Andrew W. Mellon was one of the most successful financiers and industrialists of his time when he decided to heed the call of public office and serve the first of three Republican...
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"I Got it Bad (and that Ain't Good)"
By: Duke Ellington and Paul Francis Webster
Source: Ellington, Duke, and Paul Francis Webster. "I Got It Bad (And That Ain't Good)" song lyrics, 1941. Available online at ; website home page: http://www.thepeaches.com (accessed April 1, 2003.)
About the Artists: Edward Kennedy "Duke" Ellington (1899–1974) was an American pianist and one of the nation's foremost jazz composers and bandleaders. Born in Washington, D.C., Ellington began to perform at age seventeen. As one of the fathers of big-band jazz, he composed or co-wrote thousands of scores. As an African American, he broke the race barrier in music. Like Ellington, Paul Francis Webster (1907–1984) was an African American who helped break down color barriers in American music. Born in New York City he worked as a sailor, dance instructor, and eventually a Songwriter's Hall of Fame lyricist. He won Oscars for Best Original Song in 1953, 1955, and 1965, and worked with scores of artists from Ellington to Hoagy Carmichael, Peggy Lee, and Tony Bennett.
Duke Ellington was a pioneer in big-band jazz, which combined a danceable appeal with blues-inspired lyrics about universal themes such as romantic love. His ascent...
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Let Us Now Praise Famous Men
By: Walker Evans
Source: Agee, James, and Walker Evans. Let Us Now Praise Famous Men. Boston: Houghton Mifflin, 1941.
About the Artist: Walker Evans (1903–1975) was a photographer, writer, and teacher. Born in St. Louis, Missouri, he graduated from Phillips Academy and spent a year at Williams College. His interest in documentary photography led him to record city streets, American nineteenth-century architecture of buildings and homes, and the people and places of the rural South, especially during the Great Depression. He worked for Fortune magazine for twenty years and then taught graphic design at Yale University for ten years.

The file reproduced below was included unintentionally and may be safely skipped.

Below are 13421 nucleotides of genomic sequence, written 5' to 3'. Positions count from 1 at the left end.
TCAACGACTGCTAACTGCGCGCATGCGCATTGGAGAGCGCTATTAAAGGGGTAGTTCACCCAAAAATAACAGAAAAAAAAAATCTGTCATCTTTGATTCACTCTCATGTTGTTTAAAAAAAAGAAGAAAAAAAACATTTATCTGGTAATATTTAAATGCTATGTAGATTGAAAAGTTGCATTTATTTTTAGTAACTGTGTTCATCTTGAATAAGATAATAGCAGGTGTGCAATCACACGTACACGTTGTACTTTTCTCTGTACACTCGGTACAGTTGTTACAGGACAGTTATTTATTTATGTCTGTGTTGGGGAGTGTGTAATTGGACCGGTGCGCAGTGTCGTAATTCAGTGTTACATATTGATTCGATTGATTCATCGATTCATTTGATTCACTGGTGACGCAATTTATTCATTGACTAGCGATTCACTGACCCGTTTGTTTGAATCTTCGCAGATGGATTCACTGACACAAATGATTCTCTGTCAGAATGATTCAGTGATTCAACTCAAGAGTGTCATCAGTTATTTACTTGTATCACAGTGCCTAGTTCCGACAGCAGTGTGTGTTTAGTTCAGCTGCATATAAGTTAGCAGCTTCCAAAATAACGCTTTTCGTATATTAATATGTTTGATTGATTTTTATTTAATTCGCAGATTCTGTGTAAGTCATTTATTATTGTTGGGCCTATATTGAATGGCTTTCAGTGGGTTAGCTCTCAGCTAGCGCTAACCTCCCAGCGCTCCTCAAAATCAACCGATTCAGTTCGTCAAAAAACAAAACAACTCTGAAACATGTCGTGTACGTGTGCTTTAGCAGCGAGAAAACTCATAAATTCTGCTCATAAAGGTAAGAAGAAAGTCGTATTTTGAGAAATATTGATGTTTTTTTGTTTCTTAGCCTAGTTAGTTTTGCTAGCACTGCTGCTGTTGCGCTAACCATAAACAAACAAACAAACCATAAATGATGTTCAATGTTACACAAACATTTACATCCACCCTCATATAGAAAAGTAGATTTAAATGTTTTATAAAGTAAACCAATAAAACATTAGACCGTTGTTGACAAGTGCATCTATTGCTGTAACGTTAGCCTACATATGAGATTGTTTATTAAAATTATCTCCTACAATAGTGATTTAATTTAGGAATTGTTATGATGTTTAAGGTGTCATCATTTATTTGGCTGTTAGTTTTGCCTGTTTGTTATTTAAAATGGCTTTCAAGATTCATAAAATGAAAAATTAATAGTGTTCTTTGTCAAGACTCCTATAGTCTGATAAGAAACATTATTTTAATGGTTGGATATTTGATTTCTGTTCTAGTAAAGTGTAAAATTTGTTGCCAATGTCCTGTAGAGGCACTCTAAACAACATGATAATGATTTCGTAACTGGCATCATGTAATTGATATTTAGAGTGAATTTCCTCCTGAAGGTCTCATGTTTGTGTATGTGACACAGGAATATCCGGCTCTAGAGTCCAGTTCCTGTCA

Early on, Walker Evans wanted to be a writer and a painter. He spent a year in Paris auditing courses at the Sorbonne and reading Gustave Flaubert and Charles-Pierre Baudelaire. After his return to New York City, he took up the study of photography. In his early work photographing New York streets and inhabitants, he slowly developed an austere and honest style. One of his first projects was to illustrate The Bridge (1930), Hart Crane's epic poem about the Brooklyn Bridge. Later on, he saw the work of nineteenth-century photographer Eugene Atget, whose...
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"The Life of John Brown" Series, No. 17
By: Jacob Lawrence
Source: Lawrence, Jacob. "The Life of John Brown" Series, No. 17. 1941. Available online at http://www.jacoblawrence.org/art04.html; website home page: http://www.jacoblawrence.org (accessed February 24, 2003).
About the Artist: Jacob Lawrence (1917–2000) was born in Atlantic City, New Jersey. He began his career in painting as a young man. After the critical and financial breakthrough of the Migration series in 1941, he became widely known as the premier African American painter in the United States. He continued to paint series based on events in African American history, including notable works about World War II (1939–1945), the civil rights movement, and life in Africa.